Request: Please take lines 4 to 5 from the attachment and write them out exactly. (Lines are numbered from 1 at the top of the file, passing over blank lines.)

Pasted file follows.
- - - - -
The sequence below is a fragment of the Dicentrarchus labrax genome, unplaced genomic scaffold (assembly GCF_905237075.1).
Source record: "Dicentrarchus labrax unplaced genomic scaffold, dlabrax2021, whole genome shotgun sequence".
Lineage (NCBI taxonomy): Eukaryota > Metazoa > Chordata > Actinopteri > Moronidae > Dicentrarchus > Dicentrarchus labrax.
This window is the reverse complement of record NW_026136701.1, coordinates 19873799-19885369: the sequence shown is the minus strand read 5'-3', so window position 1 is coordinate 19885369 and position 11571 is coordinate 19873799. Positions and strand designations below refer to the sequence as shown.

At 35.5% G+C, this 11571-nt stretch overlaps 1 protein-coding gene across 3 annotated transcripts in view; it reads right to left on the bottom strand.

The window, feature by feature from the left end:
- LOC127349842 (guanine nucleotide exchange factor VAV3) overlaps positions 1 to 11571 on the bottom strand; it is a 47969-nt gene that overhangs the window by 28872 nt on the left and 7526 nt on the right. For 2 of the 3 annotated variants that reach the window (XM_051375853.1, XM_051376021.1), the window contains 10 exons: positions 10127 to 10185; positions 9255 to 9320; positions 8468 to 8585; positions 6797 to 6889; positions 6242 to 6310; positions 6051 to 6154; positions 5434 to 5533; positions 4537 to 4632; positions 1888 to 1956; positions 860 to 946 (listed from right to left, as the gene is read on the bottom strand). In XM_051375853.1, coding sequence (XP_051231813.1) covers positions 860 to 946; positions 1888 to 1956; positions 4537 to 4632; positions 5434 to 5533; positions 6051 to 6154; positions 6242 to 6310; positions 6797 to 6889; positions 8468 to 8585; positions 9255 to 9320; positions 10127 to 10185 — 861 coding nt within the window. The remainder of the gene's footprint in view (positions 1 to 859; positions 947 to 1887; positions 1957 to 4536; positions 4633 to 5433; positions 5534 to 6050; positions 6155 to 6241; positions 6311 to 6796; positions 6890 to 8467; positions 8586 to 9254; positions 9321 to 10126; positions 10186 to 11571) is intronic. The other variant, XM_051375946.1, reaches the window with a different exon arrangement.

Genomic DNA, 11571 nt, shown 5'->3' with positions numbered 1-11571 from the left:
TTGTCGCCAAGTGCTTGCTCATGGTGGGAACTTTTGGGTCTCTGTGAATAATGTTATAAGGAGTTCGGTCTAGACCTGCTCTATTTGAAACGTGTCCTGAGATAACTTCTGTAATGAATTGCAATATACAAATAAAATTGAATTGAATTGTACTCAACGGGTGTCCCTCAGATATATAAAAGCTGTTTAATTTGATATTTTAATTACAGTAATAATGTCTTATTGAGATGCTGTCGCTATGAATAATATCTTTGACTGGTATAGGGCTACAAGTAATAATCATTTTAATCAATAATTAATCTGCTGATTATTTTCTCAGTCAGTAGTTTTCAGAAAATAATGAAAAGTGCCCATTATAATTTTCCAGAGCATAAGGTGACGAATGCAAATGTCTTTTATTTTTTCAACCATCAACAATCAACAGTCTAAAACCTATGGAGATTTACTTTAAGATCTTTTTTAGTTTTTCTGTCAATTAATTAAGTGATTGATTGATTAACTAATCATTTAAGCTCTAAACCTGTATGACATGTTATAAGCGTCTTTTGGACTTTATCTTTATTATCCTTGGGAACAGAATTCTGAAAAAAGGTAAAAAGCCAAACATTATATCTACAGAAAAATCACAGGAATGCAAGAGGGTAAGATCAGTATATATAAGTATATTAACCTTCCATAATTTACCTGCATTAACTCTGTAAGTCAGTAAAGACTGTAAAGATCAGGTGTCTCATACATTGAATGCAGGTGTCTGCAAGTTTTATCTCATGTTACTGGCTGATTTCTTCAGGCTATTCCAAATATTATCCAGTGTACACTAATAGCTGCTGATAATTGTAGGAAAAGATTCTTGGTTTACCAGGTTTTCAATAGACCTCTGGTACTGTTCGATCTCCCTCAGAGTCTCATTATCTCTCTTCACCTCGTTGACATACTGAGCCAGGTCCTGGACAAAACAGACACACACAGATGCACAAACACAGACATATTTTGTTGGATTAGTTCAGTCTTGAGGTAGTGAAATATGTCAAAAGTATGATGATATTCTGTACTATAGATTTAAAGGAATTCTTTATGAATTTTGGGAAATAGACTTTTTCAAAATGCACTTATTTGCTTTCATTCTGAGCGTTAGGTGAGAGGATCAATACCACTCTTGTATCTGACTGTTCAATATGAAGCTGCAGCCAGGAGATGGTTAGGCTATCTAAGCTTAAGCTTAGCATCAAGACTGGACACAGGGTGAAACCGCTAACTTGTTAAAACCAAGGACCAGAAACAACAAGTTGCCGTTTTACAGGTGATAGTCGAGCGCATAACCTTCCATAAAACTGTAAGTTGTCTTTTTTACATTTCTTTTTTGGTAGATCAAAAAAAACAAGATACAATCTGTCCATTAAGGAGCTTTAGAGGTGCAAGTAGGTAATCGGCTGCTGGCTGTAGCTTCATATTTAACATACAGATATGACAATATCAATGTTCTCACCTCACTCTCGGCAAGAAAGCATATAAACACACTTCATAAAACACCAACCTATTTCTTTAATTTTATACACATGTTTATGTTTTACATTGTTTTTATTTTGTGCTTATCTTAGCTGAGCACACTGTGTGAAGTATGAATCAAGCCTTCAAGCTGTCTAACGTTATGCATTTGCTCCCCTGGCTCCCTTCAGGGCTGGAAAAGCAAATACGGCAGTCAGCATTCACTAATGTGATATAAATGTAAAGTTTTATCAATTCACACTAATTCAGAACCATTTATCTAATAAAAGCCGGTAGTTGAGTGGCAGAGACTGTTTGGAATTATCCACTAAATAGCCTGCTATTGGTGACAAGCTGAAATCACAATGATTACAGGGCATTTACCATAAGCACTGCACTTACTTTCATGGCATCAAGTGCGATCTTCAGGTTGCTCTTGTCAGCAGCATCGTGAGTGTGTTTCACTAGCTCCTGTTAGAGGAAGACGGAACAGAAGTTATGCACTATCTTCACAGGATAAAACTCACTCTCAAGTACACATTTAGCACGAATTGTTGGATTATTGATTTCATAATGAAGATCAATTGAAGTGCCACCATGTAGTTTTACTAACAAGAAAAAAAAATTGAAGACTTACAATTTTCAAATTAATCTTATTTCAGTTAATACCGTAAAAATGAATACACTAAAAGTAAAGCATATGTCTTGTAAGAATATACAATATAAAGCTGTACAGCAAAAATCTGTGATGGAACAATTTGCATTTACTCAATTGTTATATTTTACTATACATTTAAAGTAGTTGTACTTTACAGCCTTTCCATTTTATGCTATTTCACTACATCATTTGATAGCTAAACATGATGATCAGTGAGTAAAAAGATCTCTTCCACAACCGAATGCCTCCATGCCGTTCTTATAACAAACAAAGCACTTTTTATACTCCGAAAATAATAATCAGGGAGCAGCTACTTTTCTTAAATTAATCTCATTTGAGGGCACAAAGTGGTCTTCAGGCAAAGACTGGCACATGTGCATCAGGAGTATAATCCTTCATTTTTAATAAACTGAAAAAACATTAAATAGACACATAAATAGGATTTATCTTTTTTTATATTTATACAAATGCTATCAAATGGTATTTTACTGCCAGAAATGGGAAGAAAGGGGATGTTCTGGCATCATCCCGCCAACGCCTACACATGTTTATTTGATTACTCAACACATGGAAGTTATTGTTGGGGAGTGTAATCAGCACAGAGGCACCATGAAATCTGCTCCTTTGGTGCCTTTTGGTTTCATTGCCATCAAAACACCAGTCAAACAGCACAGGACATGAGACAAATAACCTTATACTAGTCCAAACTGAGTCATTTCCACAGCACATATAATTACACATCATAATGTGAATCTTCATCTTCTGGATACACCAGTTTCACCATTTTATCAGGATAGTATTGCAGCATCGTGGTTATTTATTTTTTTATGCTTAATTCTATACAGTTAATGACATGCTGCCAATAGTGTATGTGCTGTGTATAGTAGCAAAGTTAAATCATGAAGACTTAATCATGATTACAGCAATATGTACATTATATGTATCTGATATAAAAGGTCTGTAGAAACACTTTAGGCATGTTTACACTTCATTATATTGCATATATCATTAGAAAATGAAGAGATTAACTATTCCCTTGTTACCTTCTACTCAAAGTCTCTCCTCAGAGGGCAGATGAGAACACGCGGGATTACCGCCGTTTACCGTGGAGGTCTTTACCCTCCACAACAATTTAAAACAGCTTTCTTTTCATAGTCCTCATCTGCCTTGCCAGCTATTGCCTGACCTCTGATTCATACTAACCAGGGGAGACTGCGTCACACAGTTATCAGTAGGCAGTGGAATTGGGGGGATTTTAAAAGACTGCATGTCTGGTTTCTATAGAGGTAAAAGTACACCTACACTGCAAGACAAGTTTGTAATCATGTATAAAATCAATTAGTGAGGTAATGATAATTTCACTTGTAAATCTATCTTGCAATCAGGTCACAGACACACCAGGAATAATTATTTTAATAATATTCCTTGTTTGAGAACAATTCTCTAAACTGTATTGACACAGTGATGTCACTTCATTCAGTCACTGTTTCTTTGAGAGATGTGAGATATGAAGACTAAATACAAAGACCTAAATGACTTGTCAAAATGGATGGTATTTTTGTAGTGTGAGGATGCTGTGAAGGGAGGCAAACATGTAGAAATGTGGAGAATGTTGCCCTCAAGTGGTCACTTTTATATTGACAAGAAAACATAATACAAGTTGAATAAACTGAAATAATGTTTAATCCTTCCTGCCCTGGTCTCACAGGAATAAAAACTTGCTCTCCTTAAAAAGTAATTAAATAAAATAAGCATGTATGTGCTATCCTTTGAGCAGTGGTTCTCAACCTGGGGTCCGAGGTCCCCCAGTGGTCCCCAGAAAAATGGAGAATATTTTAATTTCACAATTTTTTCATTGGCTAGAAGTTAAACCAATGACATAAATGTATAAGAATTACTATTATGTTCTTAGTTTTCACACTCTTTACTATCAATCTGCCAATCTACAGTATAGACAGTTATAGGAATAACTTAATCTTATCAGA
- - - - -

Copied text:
This window is the reverse complement of record NW_026136701.1, coordinates 19873799-19885369: the sequence shown is the minus strand read 5'-3', so window position 1 is coordinate 19885369 and position 11571 is coordinate 19873799. Positions and strand designations below refer to the sequence as shown.

At 35.5% G+C, this 11571-nt stretch overlaps 1 protein-coding gene across 3 annotated transcripts in view; it reads right to left on the bottom strand.